Constructed early in the 19th century, this rocky grotto was built in the grounds of Ingleborough Hall, home to the Farrer family. Later it was a favoured spot of Elizabeth Farrer (1853-1937), and has thus became known by the wonderfully comforting name of Aunt Bessie’s Grotto. Here tea was served by the staff, whilst the family enjoyed the wonderful view to Thwaite Scars.
In the middle of the 18th century the area around Dunston was unenclosed heath, and travel was a dirty and dangerous business, especially in the dark winter months. Sir Francis Dashwood (1708-1781), 2nd baronet, of West Wycombe and Hell-fire Club fame, came into property in the area when he married Sarah Ellys of nearby Nocton in 1745. Dashwood erected the Dunston Pillar in 1751 as a beacon to guide ‘the peasant, the wayfaring stranger, and the horseman with his dame on pillion’.
18th century Italy was bustling with rich young noblemen on the Grand Tour. This extended study trip/holiday filled the years between formal education ending and the responsibilities of inheriting an estate, and producing heirs of their own, kicked in. In the early years of the 1750s, a coterie in Rome centred on Charles Caulfeild, Viscount Charlemont, a young Irish dilettante as well read as he was well travelled: Charlemont would travel further than most and see Egypt, Constantinople and Greece. Within his circle for the obligatory sojourn in Italy were two men with strong Yorkshire connections: Thomas Brudenell, Baron Bruce of Tottenham, who had a seat at Tanfield Hall near Ripon, and Henry Willoughby of Birdsall Hall in the East Riding of the county.
On the banks of the river Wear in the city of Durham is a little classical summerhouse known as The Count’s House. It takes its name from Joseph Boruwlaski (1739-1837) who was born with a genetic disorder, and never grew taller than 3 feet and 3 inches tall. In his mid-forties he came to Britain and, styling himself Count Boruwlaski, quickly gained fame and invitations to meet the Royal family and all of the ‘principal families’ of the Nobility.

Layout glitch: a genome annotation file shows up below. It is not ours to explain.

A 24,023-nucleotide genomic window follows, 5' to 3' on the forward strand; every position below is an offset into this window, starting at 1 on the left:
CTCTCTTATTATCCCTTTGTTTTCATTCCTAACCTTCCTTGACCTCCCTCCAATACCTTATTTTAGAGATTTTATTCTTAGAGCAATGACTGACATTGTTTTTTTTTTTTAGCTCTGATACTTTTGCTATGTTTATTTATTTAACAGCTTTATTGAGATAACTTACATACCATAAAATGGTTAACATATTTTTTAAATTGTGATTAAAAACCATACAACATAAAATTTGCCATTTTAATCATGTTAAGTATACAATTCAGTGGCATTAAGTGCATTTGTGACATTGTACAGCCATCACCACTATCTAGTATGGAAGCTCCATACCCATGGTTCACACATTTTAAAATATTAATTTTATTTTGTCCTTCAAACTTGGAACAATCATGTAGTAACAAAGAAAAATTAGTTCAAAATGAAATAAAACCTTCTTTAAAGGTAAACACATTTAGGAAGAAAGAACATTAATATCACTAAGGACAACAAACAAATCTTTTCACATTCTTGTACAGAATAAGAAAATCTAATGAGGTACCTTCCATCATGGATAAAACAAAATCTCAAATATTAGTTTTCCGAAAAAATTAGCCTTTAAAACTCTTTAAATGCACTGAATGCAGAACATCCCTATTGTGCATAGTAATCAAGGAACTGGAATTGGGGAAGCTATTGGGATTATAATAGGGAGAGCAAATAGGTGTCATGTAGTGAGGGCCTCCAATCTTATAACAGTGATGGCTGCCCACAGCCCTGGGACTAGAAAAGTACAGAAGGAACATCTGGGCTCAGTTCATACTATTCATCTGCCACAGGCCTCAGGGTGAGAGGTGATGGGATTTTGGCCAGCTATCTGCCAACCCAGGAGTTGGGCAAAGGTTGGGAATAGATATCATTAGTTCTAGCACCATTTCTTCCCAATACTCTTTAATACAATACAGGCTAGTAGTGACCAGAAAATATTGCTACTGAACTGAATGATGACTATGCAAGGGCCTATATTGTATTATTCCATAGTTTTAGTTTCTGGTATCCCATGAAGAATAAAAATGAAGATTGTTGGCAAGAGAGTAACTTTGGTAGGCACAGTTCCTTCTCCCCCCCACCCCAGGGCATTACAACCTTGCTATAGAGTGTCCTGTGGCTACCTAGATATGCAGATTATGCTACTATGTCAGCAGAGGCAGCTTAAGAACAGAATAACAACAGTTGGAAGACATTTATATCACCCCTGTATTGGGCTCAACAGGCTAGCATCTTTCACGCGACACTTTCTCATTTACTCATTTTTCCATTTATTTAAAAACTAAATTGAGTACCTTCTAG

In 1829 William Bettison Esq. purchased a country retreat on Newbegin in Hornsea, in the East Riding of Yorkshire. From here, he commuted by phaeton to Hull, where during his career he was owner of the Humber Street Brewery and proprietor of the Hull Advertiser. The house came with ‘extensive Pleasure Grounds’ and some time around 1844 he constructed this curious tower built of what are called treacle bricks, over-baked rejects from the kiln.
The Folly Flâneuse is beginning to feel festive after a visit to Harlow Carr in Harrogate. The Royal Horticultural Society’s Yorkshire garden is bathed in colour on selected evenings until the end of the year, and of course a highlight for this particular visitor was the beautifully lit Folly.
Being a flâneuse is harder than it sounds, and occasionally one needs a little help from one’s friends. So introducing the first of a series of occasional posts by guest writers. Susan Kellerman, aka The Couth Companion, recounts the history of a garden ornament built for puddings and panoramas.
Barnsley House, in the village of the same name, is one of those picture-perfect Cotswold manor houses of exquisite honey-coloured stone. Built in the last years of the 17th century it passed through various owners, and served as the Rectory, before being purchased by the Verey family in 1939. It came to fame a generation later when David Verey, an architectural historian, and his wife Rosemary inherited the house. Rosemary Verey went on to create one of the most famous gardens in Britain, and even those who have never visited (including, until this week, The Folly Flâneuse) would recognise the laburnum avenue underplanted with alliums that has graced many a calendar and greetings card.
1814 saw the centenary of the ascension of the House of Hanover to the British throne. Although it was only a few years since George III had celebrated a reign of 50 years, it was decided that a grand national fête would be held in August to mark the occasion, an event which would also commemorate ‘General Peace’ and the anniversary of the ‘Glorious Battle of the Nile’.
The grandly-named ‘Temple of Naval Heroes’ stands at the end of a narrow causeway that leads from the grounds of Storrs Hall out into the water, offering magnificent views up and down the lake. The temple was constructed by Sir John Legard of Storrs Hall as an ornament to the new house he had built in the last years of the eighteenth century, and as an expression of his patriotism, Sir John being ‘passionately attached to his country’. The octagonal building carries plaques celebrating four great naval victors in the ongoing war against the French– Admirals Howe, St Vincent, Duncan and Nelson.